Share of NI public sector employees falls below 25% for the first time

Share of NI public sector employees falls below 25% for the first time
Woman looking at job listings in newspaper. Focus is on newspaper.

According to the latest data from Asda’s Income Tracker, the share of NI employees working in the public sector has fallen below 25% for the first time since comparable statistics exist.

With the statistics suggesting an increasingly dynamic private-sector led economy in Northern Ireland, the unemployment rate of 3.1% remains well below the national average – whilst wages have seen an increase of 3.5% on the year.

Northern Ireland is also one of only two UK regions to have seen an acceleration in family spending power growth from Q1 2019 to the second quarter of this year. In addition, NI, Scotland and the South East witnessed the fastest increase in family spending power in the same time period in percentage terms.

However, whilst the run of robust Income Tracker growth continues for NI with an annual increase in family spending power of 8.4% – equivalent to an additional £8.80 per week of discretionary income – the £113 figure keeps Northern Ireland at the bottom of the league table, and £100 below the national figure of £213 per week.

Meanwhile, gross income growth rate for the region in Q2 2019 remained at 3.6% from Q1 2019 – which is 0.1 percentage points higher than the UK average of 3.5% this quarter.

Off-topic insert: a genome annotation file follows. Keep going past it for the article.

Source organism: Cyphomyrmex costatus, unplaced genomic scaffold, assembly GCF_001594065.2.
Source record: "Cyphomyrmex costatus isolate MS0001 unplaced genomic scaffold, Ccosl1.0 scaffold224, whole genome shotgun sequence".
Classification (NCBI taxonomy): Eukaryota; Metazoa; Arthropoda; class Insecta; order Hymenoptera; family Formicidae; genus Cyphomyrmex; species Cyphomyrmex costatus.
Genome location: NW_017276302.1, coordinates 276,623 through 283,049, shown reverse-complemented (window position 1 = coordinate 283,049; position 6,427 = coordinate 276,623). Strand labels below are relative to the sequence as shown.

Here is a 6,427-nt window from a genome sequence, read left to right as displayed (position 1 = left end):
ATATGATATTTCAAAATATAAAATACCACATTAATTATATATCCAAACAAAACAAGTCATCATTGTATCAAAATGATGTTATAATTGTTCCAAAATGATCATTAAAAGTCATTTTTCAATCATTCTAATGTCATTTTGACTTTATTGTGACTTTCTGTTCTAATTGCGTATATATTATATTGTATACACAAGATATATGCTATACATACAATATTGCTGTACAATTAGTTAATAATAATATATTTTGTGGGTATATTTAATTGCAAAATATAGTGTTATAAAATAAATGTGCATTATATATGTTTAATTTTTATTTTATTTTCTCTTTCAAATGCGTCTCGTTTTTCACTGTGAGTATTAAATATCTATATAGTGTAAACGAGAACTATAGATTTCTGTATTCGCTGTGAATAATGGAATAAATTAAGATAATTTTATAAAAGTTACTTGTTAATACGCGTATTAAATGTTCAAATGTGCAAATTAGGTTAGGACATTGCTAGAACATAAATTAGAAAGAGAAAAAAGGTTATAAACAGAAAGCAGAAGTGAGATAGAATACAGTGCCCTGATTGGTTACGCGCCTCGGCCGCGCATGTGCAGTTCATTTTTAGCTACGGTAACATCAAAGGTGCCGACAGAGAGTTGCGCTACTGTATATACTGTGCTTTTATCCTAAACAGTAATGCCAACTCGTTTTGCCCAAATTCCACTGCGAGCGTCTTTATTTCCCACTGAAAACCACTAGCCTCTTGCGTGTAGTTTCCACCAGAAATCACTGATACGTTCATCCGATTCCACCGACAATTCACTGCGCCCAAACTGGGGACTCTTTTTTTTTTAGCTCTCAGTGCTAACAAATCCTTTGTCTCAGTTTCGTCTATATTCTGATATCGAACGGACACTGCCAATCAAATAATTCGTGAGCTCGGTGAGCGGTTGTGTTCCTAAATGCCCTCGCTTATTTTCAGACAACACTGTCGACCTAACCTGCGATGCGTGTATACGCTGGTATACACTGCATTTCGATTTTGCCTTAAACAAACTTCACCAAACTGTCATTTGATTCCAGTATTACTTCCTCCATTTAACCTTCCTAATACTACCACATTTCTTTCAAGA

The rise of the UK-average for family spending power per week to £214 in June was supported by regular pay growth of 3.6% year-on-year in the 3 months to May nationally – the highest rate since the recession.

Over the past year, UK income growth has accelerated significantly as employers bump up their wages to attract and retain talent. This, alongside UK unemployment remaining at 3.8% – the lowest rate since 1974 – is keeping the labour market strong.

Researchers believe there are various factors affecting spending power at play.

Inflation, as measured by the Consumer Price Index, remained unchanged for June, sitting at 2.0%.

The cost of clothing and footwear fell by 0.4% year-on-year, marking the 10th consecutive month of negative growth. Still, comparing the monthly price change to that of the previous year, prices fell by a smaller amount, causing upwards pressure on the price index.

This was offset by the slowing rate of inflation for transport, housing & utilities, and recreation & culture.

Fuel price inflation fell to 0.7%, the lowest rate since February this year, providing welcome relief for family budgets.

Kay Neufeld, Managing Economist, CEBR, said:“The latest Asda Income Tracker shows Northern Ireland is continuing to catch-up with the rest of the UK in terms of family spending power, with positive signs of this upward turn reflected in the most recent figures. A decrease in the NI public sector workforce to the lowest level since records began is a trend which suggests an increasingly dynamic private sector led economy.

“From a UK-wide point of view, the Q2 2019 figures paint a healthy picture of family spending power. However, with Northern Ireland still recording the lowest discretionary income in the UK at £113 per week, there is still a significant gap between NI and the national figure of £213 for the second quarter of this year.”